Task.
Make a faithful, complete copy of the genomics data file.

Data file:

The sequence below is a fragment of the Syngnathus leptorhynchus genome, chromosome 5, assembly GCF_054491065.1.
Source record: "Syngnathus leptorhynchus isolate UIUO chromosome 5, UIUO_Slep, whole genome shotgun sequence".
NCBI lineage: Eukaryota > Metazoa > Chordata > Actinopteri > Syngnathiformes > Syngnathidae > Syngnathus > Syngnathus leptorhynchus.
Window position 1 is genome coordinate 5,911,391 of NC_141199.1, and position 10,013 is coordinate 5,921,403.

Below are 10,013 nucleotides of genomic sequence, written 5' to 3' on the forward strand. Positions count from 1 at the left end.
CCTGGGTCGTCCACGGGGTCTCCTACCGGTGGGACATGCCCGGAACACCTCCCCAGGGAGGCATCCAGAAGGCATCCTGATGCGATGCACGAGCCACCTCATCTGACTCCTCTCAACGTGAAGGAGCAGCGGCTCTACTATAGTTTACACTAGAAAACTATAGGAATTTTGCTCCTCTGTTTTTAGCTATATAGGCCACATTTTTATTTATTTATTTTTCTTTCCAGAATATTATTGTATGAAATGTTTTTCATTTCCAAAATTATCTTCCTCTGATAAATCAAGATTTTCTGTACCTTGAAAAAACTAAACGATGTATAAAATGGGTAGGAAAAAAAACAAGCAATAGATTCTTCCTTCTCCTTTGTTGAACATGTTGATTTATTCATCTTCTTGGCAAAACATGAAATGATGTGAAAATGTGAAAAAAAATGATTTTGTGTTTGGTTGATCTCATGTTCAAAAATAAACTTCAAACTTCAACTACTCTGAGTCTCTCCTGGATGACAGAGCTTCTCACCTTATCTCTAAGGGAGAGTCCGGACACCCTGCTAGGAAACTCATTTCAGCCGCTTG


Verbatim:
The sequence below is a fragment of the Syngnathus leptorhynchus genome, chromosome 5, assembly GCF_054491065.1.
Source record: "Syngnathus leptorhynchus isolate UIUO chromosome 5, UIUO_Slep, whole genome shotgun sequence".
NCBI lineage: Eukaryota > Metazoa > Chordata > Actinopteri > Syngnathiformes > Syngnathidae > Syngnathus > Syngnathus leptorhynchus.
Window position 1 is genome coordinate 5,911,391 of NC_141199.1, and position 10,013 is coordinate 5,921,403.

Below are 10,013 nucleotides of genomic sequence, written 5' to 3' on the forward strand. Positions count from 1 at the left end.
CCTGGGTCGTCCACGGGGTCTCCTACCGGTGGGACATGCCCGGAACACCTCCCCAGGGAGGCATCCAGAAGGCATCCTGATGCGATGCACGAGCCACCTCATCTGACTCCTCTCAACGTGAAGGAGCAGCGGCTCTACTATAGTTTACACTAGAAAACTATAGGAATTTTGCTCCTCTGTTTTTAGCTATATAGGCCACATTTTTATTTATTTATTTTTCTTTCCAGAATATTATTGTATGAAATGTTTTTCATTTCCAAAATTATCTTCCTCTGATAAATCAAGATTTTCTGTACCTTGAAAAAACTAAACGATGTATAAAATGGGTAGGAAAAAAAACAAGCAATAGATTCTTCCTTCTCCTTTGTTGAACATGTTGATTTATTCATCTTCTTGGCAAAACATGAAATGATGTGAAAATGTGAAAAAAAATGATTTTGTGTTTGGTTGATCTCATGTTCAAAAATAAACTTCAAACTTCAACTACTCTGAGTCTCTCCTGGATGACAGAGCTTCTCACCTTATCTCTAAGGGAGAGTCCGGACACCCTGCTAGGAAACTCATTTCAGCCGCTTG